“It was agreed the businesses would be Mr. McCourt’s,” Cafferata said in response to questions from Ryan Kirkpatrick, a lawyer for Frank McCourt.
This seems like a reasonable arrangement, and it might very well have been what the parties subjectively intended. See, e.g., Exhibit 1909 (email message to Jamie McCourt from her independent counsel, describing this set-up and advising Jamie that the agreements “are sufficient to accomplish your goals”).
But was the arrangement (houses for Jamie McCourt and business assets for Frank McCourt) properly reflected in the MPA — or MPAs, plural, since there are different versions floating around? Boies explored this with Silverstein in testimony this afternoon:
[Silverstein] testified Tuesday that when he gave the agreement to the McCourts to sign six years ago, a so-called drafting error that he made excluded the Dodgers as Frank McCourt’s separate property on three copies, and three others that didn’t.
While Jamie McCourt signed all six at the couple’s Massachusetts home, her husband only signed three there and the remaining three a couple of weeks later while he was in California.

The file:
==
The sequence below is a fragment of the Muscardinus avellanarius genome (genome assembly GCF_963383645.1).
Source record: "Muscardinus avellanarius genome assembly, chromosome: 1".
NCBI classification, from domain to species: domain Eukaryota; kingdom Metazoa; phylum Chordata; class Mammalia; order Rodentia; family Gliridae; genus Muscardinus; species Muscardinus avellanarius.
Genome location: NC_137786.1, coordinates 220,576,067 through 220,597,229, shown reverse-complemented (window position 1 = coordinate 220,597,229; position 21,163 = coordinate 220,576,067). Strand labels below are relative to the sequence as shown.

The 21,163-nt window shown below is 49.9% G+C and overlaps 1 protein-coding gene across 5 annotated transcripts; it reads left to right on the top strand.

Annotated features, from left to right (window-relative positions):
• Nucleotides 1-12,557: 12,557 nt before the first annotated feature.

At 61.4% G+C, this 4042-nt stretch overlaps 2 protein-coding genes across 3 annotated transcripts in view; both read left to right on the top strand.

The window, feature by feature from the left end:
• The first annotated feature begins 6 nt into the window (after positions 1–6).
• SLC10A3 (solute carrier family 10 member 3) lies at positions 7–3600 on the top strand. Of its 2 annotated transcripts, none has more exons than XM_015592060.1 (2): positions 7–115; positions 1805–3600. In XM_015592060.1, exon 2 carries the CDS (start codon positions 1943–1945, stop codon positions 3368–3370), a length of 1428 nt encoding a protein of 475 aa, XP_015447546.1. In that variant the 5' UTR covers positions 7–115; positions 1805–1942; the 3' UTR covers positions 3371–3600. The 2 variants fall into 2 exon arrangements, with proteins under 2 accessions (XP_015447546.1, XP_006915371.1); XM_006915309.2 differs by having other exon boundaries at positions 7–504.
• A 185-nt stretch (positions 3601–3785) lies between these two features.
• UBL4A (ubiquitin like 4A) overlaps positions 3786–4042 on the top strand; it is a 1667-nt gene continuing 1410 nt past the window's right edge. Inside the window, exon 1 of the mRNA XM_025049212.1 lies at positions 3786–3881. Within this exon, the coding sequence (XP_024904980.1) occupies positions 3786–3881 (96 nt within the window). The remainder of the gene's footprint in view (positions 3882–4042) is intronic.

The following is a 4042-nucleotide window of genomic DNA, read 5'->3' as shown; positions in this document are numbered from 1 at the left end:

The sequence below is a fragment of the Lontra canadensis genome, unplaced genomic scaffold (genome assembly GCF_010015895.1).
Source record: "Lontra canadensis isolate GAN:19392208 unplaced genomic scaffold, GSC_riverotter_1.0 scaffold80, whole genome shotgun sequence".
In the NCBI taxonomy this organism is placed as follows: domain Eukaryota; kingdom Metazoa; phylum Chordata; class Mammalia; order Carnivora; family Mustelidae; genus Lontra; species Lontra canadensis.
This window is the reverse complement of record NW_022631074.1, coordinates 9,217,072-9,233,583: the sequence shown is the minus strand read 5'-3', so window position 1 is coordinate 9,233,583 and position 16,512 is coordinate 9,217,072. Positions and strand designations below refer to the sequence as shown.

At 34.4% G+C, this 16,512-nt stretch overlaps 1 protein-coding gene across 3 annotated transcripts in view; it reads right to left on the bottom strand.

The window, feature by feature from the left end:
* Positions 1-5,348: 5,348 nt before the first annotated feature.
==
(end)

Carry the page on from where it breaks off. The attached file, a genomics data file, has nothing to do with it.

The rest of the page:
It turns out the three that Frank McCourt signed in California excluded the team as his separate assets. Silverstein said he doesn’t recall switching those copies with wording that did include the team, but believes he did so shortly thereafter after he looked at company records. Silverstein said he didn’t tell Jamie McCourt about the switch.
Depending on what happens in the divorce, things could get ugly for Bingham, according to the Globe:
Silverstein and his firm could face a nine-figure liability claim should the losing McCourt blame him, according to several legal experts contacted by The Times.
“His competence is being challenged here,” said Laurie Levenson, a Loyola Law School professor and legal commentator. “If he’s shown to be incompetent at the trial, the next action could be malpractice.”
Silverstein, who was excused from the stand yesterday due to “health reasons,” must be under a huge amount of stress right now. Presumably he’s pinning his hopes on the next big development in the case: mediation talks, scheduled to start on Friday. If the discussions result in a speedy settlement, it could be good news for the warring McCourts — and for Bingham, caught in the cross-fire.
P.S. And good news for the Dodgers, paralyzed by these messy proceedings, and for the team’s fans (a group to which the WSJ’s Ashby Jones does not belong).
A bruising day for Bingham McCutchen in McCourt divorce trial [Boston Globe]
Attorney resumes testimony in McCourt divorce case [Associated Press]
Bingham Partner Admits to Altering Document at Heart of McCourt Divorce [Am Law Daily]
Attorney acknowledges changing key word in contested property agreement [Los Angeles Times]
McCourts to Mediate (At Last) [WSJ Law Blog]
Dodgers Owner McCourt’s Wife Didn’t Want to Co-Own Team, Lawyer Testifies [Bloomberg]
Mediation scheduled in McCourt divorce case [Associated Press via Bloomberg Businessweek]
Lawyer finds himself in middle of McCourts’ drama [Los Angeles Times]
Dodger Blues: Bingham Takes Center Stage in McCourt Divorce Drama [Am Law Daily]